Party/Borgata's GSSS III Is One For The Record Books
Online Poker Report

Third Time’s The Charm: GSSS III Most Successful Online Tournament Series In New Jersey To Date

NJ online poker GSSS 3 Party Borgata
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It took three attempts, but Party/Borgata finally managed to host a Garden State Super Series in New Jersey that will be remembered more as a triumph than an unmitigated disaster.

The network’s strategic decision to reduce the number of tournaments and guaranteed cash for the GSSS III proved to be a sagacious one, resulting in more events meeting, and in some cases shattering, their minimum benchmarks.

Yet, to some extent, the Series also exposed some of the vulnerabilities of the NJ online poker landscape.

Highlights of the GSSS III

Considering the downtrodden state of the NJ online poker market, turnouts for most GSSS III events exceeded expectations. Yet, the Series’ narrow scope, and relative inability to fill seats for alternative format events, speaks volumes as to how niche the market has become.

The good

  • Of the Series’ 43 events, only seven posted overlays. Most overlays were small enough that the event still generated a profit for the operator.
  • The two biggest events on the schedule (Event #20 – $100,000 GTD NLHE and Event #39 – $150,000 GTD NLHE) both exceeded their guarantees, albeit by very slim margins.
  • The biggest buy-in event (Event #40 – $1,060 buy-in, $75,000 GTD NLHE) surprised by creating a prize pool of $89,000.
  • Nineteen events saw turnouts of 200 players or more. Six events attracted more than 300 players.
  • Several events, including the concluding event (Event #43 – $10,000 GTD NLHE Turbo) beat out their guarantees by 100 percent or more.

The not so good

  • Interest in non-NLHE events was fairly low. Only two out of five Omaha events hit the mark, despite not a single one offering more than a $10,000 guarantee.
  • The sole Fixed Limit Hold’em and 7-Stud events did hit their conservative guarantees, yet only registered 55 and 64 entries, respectively.
  • Recreational players were not well-represented, as only 6 out of 43 events (14 percent) boasted buy-ins of less than $55, and none under $20.

Now that the GSSS has abandoned its three-tiered buy-in system, budget players no longer have a Party/Borgata-hosted tournament series to look forward to, as the network’s only other major MTT event (the NJCOP) caters primarily to mid-to-high stakes players.

On some level, the network’s decision to all but ostracize low-stakes MTT players makes sense. Average player value on Party/Borgata is exceedingly higher than on rival WSOP/888, suggesting that Party/Borgata players preference higher stakes cash games and bigger buy-in MTT events.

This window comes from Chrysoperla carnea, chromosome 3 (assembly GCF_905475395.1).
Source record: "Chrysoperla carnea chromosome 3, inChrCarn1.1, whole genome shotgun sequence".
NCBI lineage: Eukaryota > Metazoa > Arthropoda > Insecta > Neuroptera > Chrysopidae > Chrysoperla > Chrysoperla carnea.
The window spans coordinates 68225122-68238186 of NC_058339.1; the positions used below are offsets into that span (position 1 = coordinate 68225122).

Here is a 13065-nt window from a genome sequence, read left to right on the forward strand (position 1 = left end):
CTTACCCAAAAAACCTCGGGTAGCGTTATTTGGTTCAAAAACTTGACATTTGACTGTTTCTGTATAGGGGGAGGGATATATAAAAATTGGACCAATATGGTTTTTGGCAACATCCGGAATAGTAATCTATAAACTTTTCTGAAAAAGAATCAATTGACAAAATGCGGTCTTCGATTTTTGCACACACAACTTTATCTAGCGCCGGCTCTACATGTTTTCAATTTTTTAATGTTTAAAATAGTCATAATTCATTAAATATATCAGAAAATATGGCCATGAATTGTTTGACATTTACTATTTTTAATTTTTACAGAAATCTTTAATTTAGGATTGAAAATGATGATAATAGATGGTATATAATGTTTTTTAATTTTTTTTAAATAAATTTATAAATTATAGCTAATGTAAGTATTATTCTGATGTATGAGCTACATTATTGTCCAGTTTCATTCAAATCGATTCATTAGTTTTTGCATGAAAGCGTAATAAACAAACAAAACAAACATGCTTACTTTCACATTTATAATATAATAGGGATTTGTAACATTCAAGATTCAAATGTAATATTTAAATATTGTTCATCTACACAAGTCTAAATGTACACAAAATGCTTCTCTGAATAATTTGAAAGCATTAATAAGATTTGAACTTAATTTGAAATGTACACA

So why not roll out the red carpet for them?

Simply stated, catering exclusively to high stakes/volume players will eventually spell the ruination of the network’s already fragile online poker ecology.

The pro-friendly structure of the GSSS III is also seemingly at odds with other changes PartyPoker is toying with; namely, the recent retooling of its loyalty program in favor of casual players, and the imminent software overhaul that will render HUDs redundant.

Who needs cross-promotion?

Interestingly, the latest iteration of the Garden State Super Series was the first to not overlap with a major Open event at the Borgata.

To my understanding, the logic behind cross-promoting live and online tournament series is that the higher prevalence of out-of-state players, and overall heightened interest in poker, will result in increased turnouts for online events.

Turns out the opposite may be true. Both the GSSS I and II featured a rather high frequency of overlays. The GSSS III did not.

Granted, part of this discrepancy is accounted for by the reduction in the number of events, but it also may be that players situated at the Borgata may be too taken with live events and casino nightlife to be bothered to sit in their rooms and grind out online tournaments with less than stellar guarantees.

By contrast, both in and out-of-state players may feel more compelled to participate in GSSS events when it’s the best available option.

GSSS III has minimal impact on cash game liquidity

One facet all three Series have in common is their relative inability to drive cash game traffic upward.

According to Poker Industry Pro via PokerScout.com, liquidity on Party/Borgata only rose 4 percent from the time the GSSS III began to the time the final hand was dealt on October 25.

That’s just 2 percent better than the growth WSOP/888 experienced over an equivalent time frame.

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Robert DellaFave
- Robert DellaFave is a game designer and avid poker player. He writes for several online poker publications and dreams of one day programming a poker simulation clever enough to beat the pros. Read more by following @RobertDellaFave on Twitter.